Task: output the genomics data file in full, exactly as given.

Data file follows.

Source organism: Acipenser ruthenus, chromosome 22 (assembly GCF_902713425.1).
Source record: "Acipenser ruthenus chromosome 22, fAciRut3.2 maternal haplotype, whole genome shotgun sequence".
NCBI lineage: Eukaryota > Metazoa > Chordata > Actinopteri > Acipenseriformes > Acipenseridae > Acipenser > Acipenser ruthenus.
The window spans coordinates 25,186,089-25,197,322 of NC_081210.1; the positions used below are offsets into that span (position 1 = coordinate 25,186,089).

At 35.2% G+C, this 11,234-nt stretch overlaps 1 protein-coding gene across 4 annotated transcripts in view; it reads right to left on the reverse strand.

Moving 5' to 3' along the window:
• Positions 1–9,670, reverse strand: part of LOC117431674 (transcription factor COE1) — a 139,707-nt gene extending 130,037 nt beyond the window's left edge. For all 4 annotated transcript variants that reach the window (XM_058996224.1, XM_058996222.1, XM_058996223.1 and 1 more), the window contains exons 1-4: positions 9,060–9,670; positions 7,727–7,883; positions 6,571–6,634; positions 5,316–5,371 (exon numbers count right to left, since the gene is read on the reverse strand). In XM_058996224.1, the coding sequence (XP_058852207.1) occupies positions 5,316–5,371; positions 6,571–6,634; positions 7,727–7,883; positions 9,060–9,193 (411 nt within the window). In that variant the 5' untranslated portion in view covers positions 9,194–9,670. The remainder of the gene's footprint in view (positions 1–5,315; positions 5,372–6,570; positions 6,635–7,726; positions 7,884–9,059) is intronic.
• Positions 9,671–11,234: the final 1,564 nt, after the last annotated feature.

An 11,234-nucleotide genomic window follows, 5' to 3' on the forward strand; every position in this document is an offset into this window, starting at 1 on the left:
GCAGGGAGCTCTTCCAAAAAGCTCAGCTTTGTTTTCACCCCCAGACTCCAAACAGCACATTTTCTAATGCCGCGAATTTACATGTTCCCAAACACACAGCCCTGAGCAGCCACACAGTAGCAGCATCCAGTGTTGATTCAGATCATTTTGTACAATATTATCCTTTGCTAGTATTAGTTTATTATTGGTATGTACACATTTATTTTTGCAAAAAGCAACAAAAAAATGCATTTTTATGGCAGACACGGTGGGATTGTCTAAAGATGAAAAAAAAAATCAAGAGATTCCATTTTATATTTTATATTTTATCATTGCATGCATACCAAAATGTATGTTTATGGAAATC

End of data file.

Source organism: Acipenser ruthenus, chromosome 22 (assembly GCF_902713425.1).
Source record: "Acipenser ruthenus chromosome 22, fAciRut3.2 maternal haplotype, whole genome shotgun sequence".
NCBI lineage: Eukaryota > Metazoa > Chordata > Actinopteri > Acipenseriformes > Acipenseridae > Acipenser > Acipenser ruthenus.
The window spans coordinates 25,186,089-25,197,322 of NC_081210.1; the positions used below are offsets into that span (position 1 = coordinate 25,186,089).

At 35.2% G+C, this 11,234-nt stretch overlaps 1 protein-coding gene across 4 annotated transcripts in view; it reads right to left on the reverse strand.

Moving 5' to 3' along the window:
• Positions 1–9,670, reverse strand: part of LOC117431674 (transcription factor COE1) — a 139,707-nt gene extending 130,037 nt beyond the window's left edge. For all 4 annotated transcript variants that reach the window (XM_058996224.1, XM_058996222.1, XM_058996223.1 and 1 more), the window contains exons 1-4: positions 9,060–9,670; positions 7,727–7,883; positions 6,571–6,634; positions 5,316–5,371 (exon numbers count right to left, since the gene is read on the reverse strand). In XM_058996224.1, the coding sequence (XP_058852207.1) occupies positions 5,316–5,371; positions 6,571–6,634; positions 7,727–7,883; positions 9,060–9,193 (411 nt within the window). In that variant the 5' untranslated portion in view covers positions 9,194–9,670. The remainder of the gene's footprint in view (positions 1–5,315; positions 5,372–6,570; positions 6,635–7,726; positions 7,884–9,059) is intronic.
• Positions 9,671–11,234: the final 1,564 nt, after the last annotated feature.

An 11,234-nucleotide genomic window follows, 5' to 3' on the forward strand; every position in this document is an offset into this window, starting at 1 on the left:
GCAGGGAGCTCTTCCAAAAAGCTCAGCTTTGTTTTCACCCCCAGACTCCAAACAGCACATTTTCTAATGCCGCGAATTTACATGTTCCCAAACACACAGCCCTGAGCAGCCACACAGTAGCAGCATCCAGTGTTGATTCAGATCATTTTGTACAATATTATCCTTTGCTAGTATTAGTTTATTATTGGTATGTACACATTTATTTTTGCAAAAAGCAACAAAAAAATGCATTTTTATGGCAGACACGGTGGGATTGTCTAAAGATGAAAAAAAAAATCAAGAGATTCCATTTTATATTTTATATTTTATCATTGCATGCATACCAAAATGTATGTTTATGGAAATC